Charlotte RICO Defense Lawyers

First passed by Congress in the 1970s, RICO is a federal law that criminalizes organized crime. RICO stands for the Racketeer Influenced and Corrupt Organizations Act. Federal law enforcement agencies, including the Federal Bureau of Investigation (FBI), the Bureau of Alcohol, Tobacco, Firearms, and Explosives (ATF), and the Drug Enforcement Agency (DEA) often launch complex investigations under RICO. These federal agencies devote significant time and resources to investigating and bringing criminal RICO charges against a defendant.

If You are Facing RICO Charges, You Need a Skilled Lawyer

If you are under investigation for a RICO charge or you have already been charged, you need to hire an experienced lawyer as soon as possible. RICO charges are often more complicated than other federal charges. You will need to hire the right defense lawyer who will give you the best possible chance at beating your charges. The experienced lawyers at Arnold & Smith, PLLC can help you develop a persuasive defense strategy. Contact our law firm as soon as possible to schedule your free initial consultation.

Understanding the RICO Act

The RICO Act is one of the more complicated pieces of federal law. Congress originally enacted RICO as a way for the federal government to combat the Mafia. The original intent of RICO was for the prosecution of organizations and businesses formed for criminal purposes. The 'R' in RICO refers to racketeering. Racketeering, in its most basic form, refers to criminal extortion or criminal coercion. Currently, however, federal prosecutors use RICO extensively to prosecute other fraudulent actions.

What Constitutes RICO Charges?

When the federal government believes that a person is engaging in a pattern of criminality, federal prosecutors may be able to bring RICO charges. The types of organized crime targeted by RICO include the following:

  • Organized crime focused on financial gain
  • Organized crime with political motivations
  • Organized crime focused on some type of personal benefit
  • Mexican drug cartels
  • Criminal organizations of companies or individuals
  • Gangs
  • Corrupt police departments
  • Corrupt corporations or other business entities
  • Mobs
  • A group operating an unlawful college admission scheme

Prosecutors who bring charges under RICO allege that the criminal organization engaged in a pattern of racketeering activity. To establish a pattern, prosecutors must show that the defendant or defendants engaged in two or more specific criminal offenses within a 10-year time frame. The federal RICO statute is purposefully vague and lists 35 specific offenses that include, but are not limited to the following:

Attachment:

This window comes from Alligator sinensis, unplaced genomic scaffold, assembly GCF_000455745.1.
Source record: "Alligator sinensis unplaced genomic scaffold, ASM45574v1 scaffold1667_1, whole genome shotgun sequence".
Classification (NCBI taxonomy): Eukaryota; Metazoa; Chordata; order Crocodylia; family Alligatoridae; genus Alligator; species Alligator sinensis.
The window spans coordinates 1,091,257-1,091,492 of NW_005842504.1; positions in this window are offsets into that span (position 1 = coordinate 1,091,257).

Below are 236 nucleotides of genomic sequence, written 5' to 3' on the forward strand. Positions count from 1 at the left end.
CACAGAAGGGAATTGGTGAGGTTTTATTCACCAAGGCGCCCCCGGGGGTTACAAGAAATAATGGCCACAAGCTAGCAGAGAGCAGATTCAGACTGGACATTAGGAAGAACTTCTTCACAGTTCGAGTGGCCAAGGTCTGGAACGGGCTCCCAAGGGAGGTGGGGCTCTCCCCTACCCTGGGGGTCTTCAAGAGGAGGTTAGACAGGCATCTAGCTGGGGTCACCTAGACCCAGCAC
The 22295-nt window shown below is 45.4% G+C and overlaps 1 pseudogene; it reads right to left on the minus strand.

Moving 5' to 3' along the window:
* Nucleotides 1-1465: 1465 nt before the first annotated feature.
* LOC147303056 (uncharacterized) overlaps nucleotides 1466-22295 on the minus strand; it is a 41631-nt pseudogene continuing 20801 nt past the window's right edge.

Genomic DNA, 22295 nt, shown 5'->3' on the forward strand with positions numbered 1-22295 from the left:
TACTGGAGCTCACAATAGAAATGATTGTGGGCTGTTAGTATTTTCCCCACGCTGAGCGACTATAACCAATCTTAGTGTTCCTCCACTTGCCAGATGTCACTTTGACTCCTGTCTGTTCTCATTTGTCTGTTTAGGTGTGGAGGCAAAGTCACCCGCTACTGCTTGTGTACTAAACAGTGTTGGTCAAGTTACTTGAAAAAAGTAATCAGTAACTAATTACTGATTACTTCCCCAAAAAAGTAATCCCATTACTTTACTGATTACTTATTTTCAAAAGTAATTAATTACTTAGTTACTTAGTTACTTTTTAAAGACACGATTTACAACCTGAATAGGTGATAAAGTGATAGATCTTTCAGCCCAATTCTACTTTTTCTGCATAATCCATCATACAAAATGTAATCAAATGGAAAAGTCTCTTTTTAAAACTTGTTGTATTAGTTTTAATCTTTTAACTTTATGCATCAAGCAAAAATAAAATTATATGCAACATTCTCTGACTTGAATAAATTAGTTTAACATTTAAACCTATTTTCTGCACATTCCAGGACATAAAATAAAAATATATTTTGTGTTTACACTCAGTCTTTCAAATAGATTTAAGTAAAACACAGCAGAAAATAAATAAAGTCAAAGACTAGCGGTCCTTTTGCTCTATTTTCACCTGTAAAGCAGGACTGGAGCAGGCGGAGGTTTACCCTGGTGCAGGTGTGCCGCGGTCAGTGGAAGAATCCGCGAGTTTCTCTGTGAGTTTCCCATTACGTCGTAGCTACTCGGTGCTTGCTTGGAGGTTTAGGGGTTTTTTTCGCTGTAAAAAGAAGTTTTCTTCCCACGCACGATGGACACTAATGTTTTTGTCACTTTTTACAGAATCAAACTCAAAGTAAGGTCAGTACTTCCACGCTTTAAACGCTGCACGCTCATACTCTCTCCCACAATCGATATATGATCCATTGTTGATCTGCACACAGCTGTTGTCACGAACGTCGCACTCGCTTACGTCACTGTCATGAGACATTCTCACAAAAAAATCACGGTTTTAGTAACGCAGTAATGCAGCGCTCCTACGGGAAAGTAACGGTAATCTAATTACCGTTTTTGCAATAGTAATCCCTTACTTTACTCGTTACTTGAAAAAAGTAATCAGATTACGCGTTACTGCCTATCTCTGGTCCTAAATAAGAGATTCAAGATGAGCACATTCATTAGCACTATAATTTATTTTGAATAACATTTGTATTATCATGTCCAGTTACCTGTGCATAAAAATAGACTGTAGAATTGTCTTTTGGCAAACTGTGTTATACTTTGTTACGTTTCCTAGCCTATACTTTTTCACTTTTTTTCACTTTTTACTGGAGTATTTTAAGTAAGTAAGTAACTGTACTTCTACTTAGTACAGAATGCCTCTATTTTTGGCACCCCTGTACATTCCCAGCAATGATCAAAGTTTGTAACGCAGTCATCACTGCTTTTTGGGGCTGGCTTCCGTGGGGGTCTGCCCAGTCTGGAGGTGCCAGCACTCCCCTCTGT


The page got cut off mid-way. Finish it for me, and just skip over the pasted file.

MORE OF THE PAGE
• Tax evasion
  • Securities violations
  • Counterfeiting
  • Witness tampering
  • Homicide
  • Robbery
  • Kidnapping
  • Arson
  • Illegal gambling
  • Money laundering
  • Drug crimes
  • Bribery
  • Embezzlement
  • Extortion
  • Fraud

Prosecutors often charge the individuals who committed the actual crimes along with anyone in the criminal organization who was associated with the criminal offenses. The following North Carolina crimes can also lead to federal RICO charges, such as:

  • Extortion
  • Bribery
  • Gambling
  • Robbery
  • Drug crimes
  • Arson
  • Kidnapping
  • Murder
Penalties for RICO Charges in North Carolina

The federal government pours significant resources into investigating and proving RICO charges. The federal RICO law allows for severe penalties for those convicted of RICO violations. Defendants will face additional penalties, such as prison time and fines, for any underlying crimes of which they are convicted. RICO penalties can include the following:

  • Fines of $250,000 or twice the amount of any unlawful profits gained by the defendant
  • Up to 20 years in federal prison
  • Forfeiture of property or any money connected to the criminal conduct
Civil Penalties for Criminal RICO Violations

Federal prosecutors bring RICO charges in criminal courts. Those facing criminal charges can also face civil liability for RICO violations. People harmed by RICO can file a lawsuit to seek significant monetary damages. The federal statute allows plaintiff to file personal injury lawsuits against those engaged in criminal conduct.

Defenses to RICO Charges

The prosecutor in a RICO case has a significant burden of proof. They will need to prove all of the elements of the RICO charge beyond a reasonable doubt in order to secure a criminal conviction. The best way to beat RICO charges is to develop a winning defense strategy. The following defenses are the most effective and commonly used in RICO cases:

  • There was no criminal enterprise directed by the defendant's activity
  • There was no pattern of predicate offenses
  • The entity, group, or gang is not an organization, instead, it is a loose association of individuals
Our RICO Defense Lawyers can Help

At Arnold & Smith, PLLC, our lawyers have the experience and trial skills necessary to defend you in a RICO lawsuit. Contact our law firm today to schedule your free initial consultation.